In the egalitarian world of social media, even a small voice can have a big impact. Is there a risk in treating some customers better via social channels?
We have what we call “the voice according to value,” so when you think about Net Promoter as a customer feedback process, [not all customers are equal.] If I call American Airlines as an Executive Platinum member, I should get a differentiated experience from the guy that flies once a year to go visit grandma. The example I gave with Stephen Fry, is the potential brand impact that [his tweets] had differentiated him [because of] his influence not necessarily his value as an [individual] customer. That influence translates to value.
Does this same notion apply to B2B customers?
I think you should always be looking at segmentation of your customers in order to treat your customers differently. In a B2B environment you should be treating – understanding the needs of a decision maker differently than an end user. So I absolutely believe in that.
Is there any kind of equivalency between a Like on Facebook and a Net Promoter?
Like to me is opting in. I don’t think it identifies you as a Promoter or a Passive or a Detractor. You could be liking a particular thread, you could be liking the brand, [there are] all kinds of ways to like. And quite honestly, I don’t think Net Promoter is about like, its about love. When you really create a Promoter, you create an emotional connection that is closer to love than like.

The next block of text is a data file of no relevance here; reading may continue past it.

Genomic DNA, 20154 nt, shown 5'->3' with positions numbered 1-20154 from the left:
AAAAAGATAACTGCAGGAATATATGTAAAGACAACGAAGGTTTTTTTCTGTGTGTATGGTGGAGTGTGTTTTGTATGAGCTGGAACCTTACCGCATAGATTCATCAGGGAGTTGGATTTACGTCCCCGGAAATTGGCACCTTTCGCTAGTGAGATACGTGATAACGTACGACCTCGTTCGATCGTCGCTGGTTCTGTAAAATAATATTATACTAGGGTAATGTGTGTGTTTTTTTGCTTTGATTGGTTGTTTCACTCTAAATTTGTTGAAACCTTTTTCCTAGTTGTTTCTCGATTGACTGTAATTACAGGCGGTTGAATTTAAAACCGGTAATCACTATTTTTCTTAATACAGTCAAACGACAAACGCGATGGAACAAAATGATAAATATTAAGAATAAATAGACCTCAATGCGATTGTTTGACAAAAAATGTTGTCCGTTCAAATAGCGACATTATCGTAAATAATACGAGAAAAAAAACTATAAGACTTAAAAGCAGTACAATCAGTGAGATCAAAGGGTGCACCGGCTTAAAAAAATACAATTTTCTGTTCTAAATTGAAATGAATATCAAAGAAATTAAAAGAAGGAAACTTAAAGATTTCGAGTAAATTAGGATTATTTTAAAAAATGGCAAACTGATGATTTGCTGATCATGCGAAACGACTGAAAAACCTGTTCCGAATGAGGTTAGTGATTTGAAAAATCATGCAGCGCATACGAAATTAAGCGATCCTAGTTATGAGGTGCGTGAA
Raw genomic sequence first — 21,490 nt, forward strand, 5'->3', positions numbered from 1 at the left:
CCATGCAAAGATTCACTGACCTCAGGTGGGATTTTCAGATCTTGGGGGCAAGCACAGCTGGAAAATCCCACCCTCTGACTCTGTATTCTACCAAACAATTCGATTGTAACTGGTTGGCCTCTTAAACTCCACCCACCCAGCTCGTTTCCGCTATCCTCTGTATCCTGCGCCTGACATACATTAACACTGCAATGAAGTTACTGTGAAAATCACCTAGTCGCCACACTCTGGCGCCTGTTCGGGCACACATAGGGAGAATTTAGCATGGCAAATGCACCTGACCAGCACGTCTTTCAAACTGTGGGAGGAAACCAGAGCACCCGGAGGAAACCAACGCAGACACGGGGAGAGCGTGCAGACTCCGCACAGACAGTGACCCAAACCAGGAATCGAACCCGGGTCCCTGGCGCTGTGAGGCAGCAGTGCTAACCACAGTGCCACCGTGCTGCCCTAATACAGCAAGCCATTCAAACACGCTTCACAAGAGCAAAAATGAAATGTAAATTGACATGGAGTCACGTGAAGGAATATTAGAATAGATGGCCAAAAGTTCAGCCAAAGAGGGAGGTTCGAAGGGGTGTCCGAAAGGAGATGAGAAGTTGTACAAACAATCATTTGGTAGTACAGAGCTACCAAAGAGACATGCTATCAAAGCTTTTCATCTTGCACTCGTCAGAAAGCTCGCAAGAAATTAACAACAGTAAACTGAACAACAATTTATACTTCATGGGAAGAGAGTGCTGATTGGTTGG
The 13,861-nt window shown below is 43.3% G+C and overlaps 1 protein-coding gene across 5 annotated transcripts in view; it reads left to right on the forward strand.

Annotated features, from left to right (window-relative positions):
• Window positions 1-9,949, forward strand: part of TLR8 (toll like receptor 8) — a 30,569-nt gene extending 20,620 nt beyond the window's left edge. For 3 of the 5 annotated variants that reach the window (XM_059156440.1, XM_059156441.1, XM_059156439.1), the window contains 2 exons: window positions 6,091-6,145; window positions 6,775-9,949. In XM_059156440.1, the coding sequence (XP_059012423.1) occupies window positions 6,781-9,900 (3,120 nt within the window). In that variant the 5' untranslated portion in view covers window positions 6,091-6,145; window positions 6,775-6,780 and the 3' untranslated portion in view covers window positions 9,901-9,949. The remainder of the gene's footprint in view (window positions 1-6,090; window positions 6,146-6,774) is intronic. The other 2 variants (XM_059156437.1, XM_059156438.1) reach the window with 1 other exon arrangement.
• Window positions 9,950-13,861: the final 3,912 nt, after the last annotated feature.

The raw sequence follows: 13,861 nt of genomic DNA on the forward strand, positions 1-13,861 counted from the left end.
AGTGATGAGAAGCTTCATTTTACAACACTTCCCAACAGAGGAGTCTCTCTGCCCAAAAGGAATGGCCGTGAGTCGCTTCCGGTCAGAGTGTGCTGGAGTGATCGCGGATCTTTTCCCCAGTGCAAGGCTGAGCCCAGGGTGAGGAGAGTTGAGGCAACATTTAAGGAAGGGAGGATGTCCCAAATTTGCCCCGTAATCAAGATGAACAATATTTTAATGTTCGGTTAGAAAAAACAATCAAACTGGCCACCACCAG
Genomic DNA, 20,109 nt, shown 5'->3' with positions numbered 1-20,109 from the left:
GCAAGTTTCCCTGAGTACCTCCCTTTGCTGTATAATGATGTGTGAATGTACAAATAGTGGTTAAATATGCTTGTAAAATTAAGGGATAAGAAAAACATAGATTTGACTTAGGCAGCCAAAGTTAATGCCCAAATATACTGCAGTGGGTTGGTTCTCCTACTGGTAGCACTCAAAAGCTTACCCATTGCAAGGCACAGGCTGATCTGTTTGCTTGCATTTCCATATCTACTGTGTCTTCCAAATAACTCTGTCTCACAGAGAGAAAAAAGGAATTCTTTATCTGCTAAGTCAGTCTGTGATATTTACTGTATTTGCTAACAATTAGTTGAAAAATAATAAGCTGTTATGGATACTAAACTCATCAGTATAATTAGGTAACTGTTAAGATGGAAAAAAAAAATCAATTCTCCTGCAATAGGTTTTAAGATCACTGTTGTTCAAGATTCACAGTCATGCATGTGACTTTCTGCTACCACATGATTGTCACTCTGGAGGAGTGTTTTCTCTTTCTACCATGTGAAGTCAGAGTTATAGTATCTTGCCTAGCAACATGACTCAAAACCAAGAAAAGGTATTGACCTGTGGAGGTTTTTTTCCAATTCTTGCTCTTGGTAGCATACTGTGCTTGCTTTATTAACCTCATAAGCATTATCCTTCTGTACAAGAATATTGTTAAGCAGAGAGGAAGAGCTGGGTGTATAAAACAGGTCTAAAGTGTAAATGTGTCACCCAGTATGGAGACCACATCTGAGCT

Should we expect a Satmetrix plug-in that will work right on Facebook?
Not on our immediate road map. I am much more interested in integrating the voice of the customer into the closed-loop process, which is the most important part of a Net Promoter program. Having fragmented listening channels without a closed-loop process is a disadvantage for our customers. Whether or not we collect scores through Facebook or those types of things, we’ll let our customers drive us there.
A lot of people here have the title “customer experience executive,” and a lot of companies have social media people, is there a world where these folks are in all in the same department?